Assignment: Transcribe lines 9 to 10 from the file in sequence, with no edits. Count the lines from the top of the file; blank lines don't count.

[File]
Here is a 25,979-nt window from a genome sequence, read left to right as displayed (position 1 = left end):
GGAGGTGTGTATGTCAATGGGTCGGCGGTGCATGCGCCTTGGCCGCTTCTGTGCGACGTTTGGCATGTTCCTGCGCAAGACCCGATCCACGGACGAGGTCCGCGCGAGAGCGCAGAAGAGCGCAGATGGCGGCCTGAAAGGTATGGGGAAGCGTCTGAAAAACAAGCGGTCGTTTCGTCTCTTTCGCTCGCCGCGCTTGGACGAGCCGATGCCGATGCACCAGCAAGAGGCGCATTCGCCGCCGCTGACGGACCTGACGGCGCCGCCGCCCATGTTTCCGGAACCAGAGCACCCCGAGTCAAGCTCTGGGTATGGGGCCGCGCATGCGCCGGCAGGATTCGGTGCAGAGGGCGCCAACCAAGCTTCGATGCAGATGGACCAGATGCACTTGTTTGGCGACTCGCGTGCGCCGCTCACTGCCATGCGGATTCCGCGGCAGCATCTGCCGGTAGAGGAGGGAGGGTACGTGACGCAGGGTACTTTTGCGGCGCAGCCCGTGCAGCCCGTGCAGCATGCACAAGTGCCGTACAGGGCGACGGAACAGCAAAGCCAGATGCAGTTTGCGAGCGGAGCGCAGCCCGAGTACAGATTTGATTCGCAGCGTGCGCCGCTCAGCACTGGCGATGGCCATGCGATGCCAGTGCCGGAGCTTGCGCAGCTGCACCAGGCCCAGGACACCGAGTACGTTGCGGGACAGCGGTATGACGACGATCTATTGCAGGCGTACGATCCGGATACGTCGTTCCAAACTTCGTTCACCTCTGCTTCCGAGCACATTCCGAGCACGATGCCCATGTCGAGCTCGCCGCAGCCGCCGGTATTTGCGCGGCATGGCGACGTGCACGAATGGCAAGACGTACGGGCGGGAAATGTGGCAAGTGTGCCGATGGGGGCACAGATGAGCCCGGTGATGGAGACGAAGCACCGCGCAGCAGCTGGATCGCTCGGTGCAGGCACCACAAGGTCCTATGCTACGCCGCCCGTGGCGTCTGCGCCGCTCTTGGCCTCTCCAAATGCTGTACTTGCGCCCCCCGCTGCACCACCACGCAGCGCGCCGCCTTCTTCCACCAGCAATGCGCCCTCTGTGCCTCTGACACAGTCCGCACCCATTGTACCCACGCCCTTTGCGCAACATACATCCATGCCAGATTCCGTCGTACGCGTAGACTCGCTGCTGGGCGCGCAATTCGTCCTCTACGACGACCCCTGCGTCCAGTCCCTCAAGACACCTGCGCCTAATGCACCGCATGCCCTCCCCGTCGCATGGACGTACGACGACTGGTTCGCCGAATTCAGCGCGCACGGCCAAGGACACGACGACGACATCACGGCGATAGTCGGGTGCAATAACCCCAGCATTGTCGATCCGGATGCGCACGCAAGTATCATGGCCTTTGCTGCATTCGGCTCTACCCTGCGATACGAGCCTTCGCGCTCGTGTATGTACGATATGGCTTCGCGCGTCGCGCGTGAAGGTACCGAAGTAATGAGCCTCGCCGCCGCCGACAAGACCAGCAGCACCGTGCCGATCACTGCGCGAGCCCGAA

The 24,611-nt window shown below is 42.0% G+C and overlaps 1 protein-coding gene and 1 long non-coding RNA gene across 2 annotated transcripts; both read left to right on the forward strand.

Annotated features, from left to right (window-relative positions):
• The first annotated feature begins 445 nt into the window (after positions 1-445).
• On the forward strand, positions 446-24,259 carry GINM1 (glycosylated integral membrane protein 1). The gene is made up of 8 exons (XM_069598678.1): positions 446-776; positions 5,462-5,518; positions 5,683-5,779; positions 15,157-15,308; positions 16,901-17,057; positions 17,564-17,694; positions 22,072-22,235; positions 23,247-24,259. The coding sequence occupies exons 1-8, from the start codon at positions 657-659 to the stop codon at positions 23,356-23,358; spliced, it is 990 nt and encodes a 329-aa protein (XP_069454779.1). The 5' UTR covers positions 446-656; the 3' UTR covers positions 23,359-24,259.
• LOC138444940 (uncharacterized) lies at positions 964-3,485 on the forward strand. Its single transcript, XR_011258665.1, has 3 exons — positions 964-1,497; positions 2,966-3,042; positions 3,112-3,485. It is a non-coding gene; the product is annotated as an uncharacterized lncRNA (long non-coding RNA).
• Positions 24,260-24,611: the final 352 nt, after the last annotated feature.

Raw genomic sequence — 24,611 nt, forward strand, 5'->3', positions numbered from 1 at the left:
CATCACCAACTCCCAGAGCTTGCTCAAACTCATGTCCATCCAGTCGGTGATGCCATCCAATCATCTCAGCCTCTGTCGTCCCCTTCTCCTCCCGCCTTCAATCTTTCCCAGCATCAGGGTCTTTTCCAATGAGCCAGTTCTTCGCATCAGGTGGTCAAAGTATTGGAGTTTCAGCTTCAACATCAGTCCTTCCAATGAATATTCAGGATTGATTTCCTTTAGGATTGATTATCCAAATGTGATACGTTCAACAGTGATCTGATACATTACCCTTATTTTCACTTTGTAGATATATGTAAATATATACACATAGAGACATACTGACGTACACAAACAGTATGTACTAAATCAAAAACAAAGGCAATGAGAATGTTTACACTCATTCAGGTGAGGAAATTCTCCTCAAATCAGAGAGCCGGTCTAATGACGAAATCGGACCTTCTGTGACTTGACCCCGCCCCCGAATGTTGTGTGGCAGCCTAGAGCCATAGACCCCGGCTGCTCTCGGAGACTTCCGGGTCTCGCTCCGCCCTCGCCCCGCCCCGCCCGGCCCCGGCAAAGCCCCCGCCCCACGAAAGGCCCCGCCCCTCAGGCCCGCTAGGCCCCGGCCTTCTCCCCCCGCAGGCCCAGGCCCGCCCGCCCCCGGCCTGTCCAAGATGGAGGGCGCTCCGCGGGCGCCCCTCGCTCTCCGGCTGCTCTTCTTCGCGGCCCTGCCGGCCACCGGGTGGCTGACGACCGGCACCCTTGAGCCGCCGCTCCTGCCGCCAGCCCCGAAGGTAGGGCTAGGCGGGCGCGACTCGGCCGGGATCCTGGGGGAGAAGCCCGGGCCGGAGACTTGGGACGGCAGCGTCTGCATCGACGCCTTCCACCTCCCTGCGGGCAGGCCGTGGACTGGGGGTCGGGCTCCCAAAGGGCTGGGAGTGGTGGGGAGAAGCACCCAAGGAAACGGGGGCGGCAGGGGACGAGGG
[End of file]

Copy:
Raw genomic sequence — 24,611 nt, forward strand, 5'->3', positions numbered from 1 at the left:
CATCACCAACTCCCAGAGCTTGCTCAAACTCATGTCCATCCAGTCGGTGATGCCATCCAATCATCTCAGCCTCTGTCGTCCCCTTCTCCTCCCGCCTTCAATCTTTCCCAGCATCAGGGTCTTTTCCAATGAGCCAGTTCTTCGCATCAGGTGGTCAAAGTATTGGAGTTTCAGCTTCAACATCAGTCCTTCCAATGAATATTCAGGATTGATTTCCTTTAGGATTGATTATCCAAATGTGATACGTTCAACAGTGATCTGATACATTACCCTTATTTTCACTTTGTAGATATATGTAAATATATACACATAGAGACATACTGACGTACACAAACAGTATGTACTAAATCAAAAACAAAGGCAATGAGAATGTTTACACTCATTCAGGTGAGGAAATTCTCCTCAAATCAGAGAGCCGGTCTAATGACGAAATCGGACCTTCTGTGACTTGACCCCGCCCCCGAATGTTGTGTGGCAGCCTAGAGCCATAGACCCCGGCTGCTCTCGGAGACTTCCGGGTCTCGCTCCGCCCTCGCCCCGCCCCGCCCGGCCCCGGCAAAGCCCCCGCCCCACGAAAGGCCCCGCCCCTCAGGCCCGCTAGGCCCCGGCCTTCTCCCCCCGCAGGCCCAGGCCCGCCCGCCCCCGGCCTGTCCAAGATGGAGGGCGCTCCGCGGGCGCCCCTCGCTCTCCGGCTGCTCTTCTTCGCGGCCCTGCCGGCCACCGGGTGGCTGACGACCGGCACCCTTGAGCCGCCGCTCCTGCCGCCAGCCCCGAAGGTAGGGCTAGGCGGGCGCGACTCGGCCGGGATCCTGGGGGAGAAGCCCGGGCCGGAGACTTGGGACGGCAGCGTCTGCATCGACGCCTTCCACCTCCCTGCGGGCAGGCCGTGGACTGGGGGTCGGGCTCCCAAAGGGCTGGGAGTGGTGGGGAGAAGCACCCAAGGAAACGGGGGCGGCAGGGGACGAGGG